Out in this part of America that is not quite the South and not quite the Ozarks, where the land is flat and the people free-spirited, Kelly and Brad Claggett are finally fulfilling their longtime dream after years of hard work.
When they first moved to this 60-acre property in Grove, Oklahoma, around 2009, Kelly recalled telling her husband that she could imagine hosting weddings and events on the bucolic grounds. “The space is beautiful and I don’t want to enjoy it on my own,” she had said, as they looked out onto a small pond.
At the time, she could sense that the property could be turned into a space that was welcoming and safe. More than a decade later, the dream has come true. In the fall of 2020, the couple opened The Local Farm to Table, allowing guests to book lunch and dinner parties on its premises, with Kelly cooking up family recipes and her takes on comfort food. Ingredients and meats are sourced locally whenever possible. Meals are always served family-style, with guests encouraged to disconnect from their phones. In a small town, word travels fast. This fall, bookings were already full through the end of the year.
As Kelly was thinking about the family members and friends who supported her and Brad throughout the years, tears welled up in her eyes. “I’m so grateful,” she said.
Kelly grew up in Minnesota, learning to cook and bake from “very confident women” in her family who showed her the ropes, she said. It was a “traditional, generational thing” to pass on those skills. She recalls big family gatherings nearly every weekend—her grandmothers had a total of 20 children. When the family went out camping, the men hunted game and brought back the kill; then the women butchered the animal and cooked the meat over an open flame. Family dinners were boisterous affairs, with the men talking and laughing as the women prepared dishes in the kitchen and children played. Men and women performed their duties “out of love,” Kelly said, “not because it was an expectation.”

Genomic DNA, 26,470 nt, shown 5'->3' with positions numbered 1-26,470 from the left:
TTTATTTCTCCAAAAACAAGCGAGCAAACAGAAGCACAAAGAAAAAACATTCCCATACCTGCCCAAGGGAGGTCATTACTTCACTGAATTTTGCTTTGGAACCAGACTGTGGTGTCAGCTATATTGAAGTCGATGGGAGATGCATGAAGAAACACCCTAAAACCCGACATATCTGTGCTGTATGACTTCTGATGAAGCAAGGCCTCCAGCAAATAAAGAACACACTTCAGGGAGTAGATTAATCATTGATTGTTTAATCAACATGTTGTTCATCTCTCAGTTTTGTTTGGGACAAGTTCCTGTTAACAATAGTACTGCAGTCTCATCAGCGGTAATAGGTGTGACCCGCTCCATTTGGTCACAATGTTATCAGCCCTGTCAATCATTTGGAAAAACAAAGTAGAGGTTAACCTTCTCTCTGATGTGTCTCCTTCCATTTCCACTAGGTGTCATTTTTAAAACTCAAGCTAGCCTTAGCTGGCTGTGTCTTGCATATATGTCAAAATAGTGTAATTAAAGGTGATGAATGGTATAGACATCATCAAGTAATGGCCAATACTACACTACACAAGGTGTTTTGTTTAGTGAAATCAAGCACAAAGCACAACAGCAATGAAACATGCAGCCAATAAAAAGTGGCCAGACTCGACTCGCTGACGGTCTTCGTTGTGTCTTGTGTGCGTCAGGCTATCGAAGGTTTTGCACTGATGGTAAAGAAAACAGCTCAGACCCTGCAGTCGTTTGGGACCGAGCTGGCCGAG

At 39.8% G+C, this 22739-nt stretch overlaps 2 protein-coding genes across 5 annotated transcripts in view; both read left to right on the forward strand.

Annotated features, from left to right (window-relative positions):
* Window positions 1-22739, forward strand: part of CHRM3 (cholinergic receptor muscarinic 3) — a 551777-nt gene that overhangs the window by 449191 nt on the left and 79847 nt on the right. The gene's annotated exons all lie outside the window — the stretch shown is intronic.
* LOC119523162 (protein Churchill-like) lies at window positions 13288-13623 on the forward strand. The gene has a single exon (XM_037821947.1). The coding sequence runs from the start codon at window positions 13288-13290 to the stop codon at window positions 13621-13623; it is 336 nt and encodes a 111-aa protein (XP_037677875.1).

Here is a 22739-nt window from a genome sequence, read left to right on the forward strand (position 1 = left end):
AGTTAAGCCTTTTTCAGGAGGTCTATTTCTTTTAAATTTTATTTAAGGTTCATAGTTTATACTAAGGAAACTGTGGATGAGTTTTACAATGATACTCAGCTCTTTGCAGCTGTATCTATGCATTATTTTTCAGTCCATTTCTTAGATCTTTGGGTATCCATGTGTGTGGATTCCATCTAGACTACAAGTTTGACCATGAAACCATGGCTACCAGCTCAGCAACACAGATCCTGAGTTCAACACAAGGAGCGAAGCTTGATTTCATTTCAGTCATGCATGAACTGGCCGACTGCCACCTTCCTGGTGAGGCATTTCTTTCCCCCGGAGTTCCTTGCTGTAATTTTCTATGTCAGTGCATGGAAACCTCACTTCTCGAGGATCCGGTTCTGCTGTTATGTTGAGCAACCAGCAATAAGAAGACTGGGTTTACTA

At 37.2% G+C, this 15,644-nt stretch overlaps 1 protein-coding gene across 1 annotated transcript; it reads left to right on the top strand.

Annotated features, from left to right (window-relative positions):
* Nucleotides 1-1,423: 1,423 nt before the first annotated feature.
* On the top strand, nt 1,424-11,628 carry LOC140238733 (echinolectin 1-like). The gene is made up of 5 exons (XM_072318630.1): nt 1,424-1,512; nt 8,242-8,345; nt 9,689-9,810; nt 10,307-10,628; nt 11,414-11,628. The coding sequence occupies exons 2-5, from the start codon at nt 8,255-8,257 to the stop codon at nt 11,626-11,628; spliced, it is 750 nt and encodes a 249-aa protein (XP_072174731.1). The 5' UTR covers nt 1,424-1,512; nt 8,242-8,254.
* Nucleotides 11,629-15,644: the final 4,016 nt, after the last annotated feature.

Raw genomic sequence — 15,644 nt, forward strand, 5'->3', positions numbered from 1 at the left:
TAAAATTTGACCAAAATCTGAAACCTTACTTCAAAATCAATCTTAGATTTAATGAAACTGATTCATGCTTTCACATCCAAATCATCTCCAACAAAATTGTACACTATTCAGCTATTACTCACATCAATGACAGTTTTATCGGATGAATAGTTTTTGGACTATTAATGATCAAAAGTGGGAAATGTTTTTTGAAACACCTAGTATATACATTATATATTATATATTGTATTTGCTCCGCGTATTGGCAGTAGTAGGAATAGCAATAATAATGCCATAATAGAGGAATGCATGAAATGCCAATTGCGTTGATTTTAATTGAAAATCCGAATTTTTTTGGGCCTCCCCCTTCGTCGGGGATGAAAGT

She wanted to re-create that experience for people: to provide a place where people could gather with family and loved ones and cherish their time together. In 2018, Kelly invited a group of her best friends—all who shaped her in some way—to the property for a dinner party. Brad had built two wooden tables, while Kelly strung up lights and decorated the space. They sat by the fire, drank wine, and took photos. After that, Kelly told Brad, “This is where my heart is.” But finances, schooling, and other ventures—including raising poultry and running a food truck that traveled to local events serving burgers, tacos, and other light fare—indicated that the timing wasn’t quite right yet.
When the COVID-19 pandemic hit in 2020, it allowed the Claggetts to reflect on what they really wanted to do with their time. During the pandemic, people were told they couldn’t be together with loved ones, and they feared social gatherings, Kelly said. She felt she needed to create “an inviting place during a super-scary time,” where “people can feel safe and enjoy each other again.”
The Local Farm to Table was thus born.
Brad, who teaches at a local college, always wanted to create a business together with Kelly. From the time they met at 22 and 19, respectively, he was enamored with the way Kelly worked confidently around the kitchen. Nearly 18 years later, Brad is ecstatic that he can help Kelly realize her passion—while raising their 2-year-old daughter, Autumn.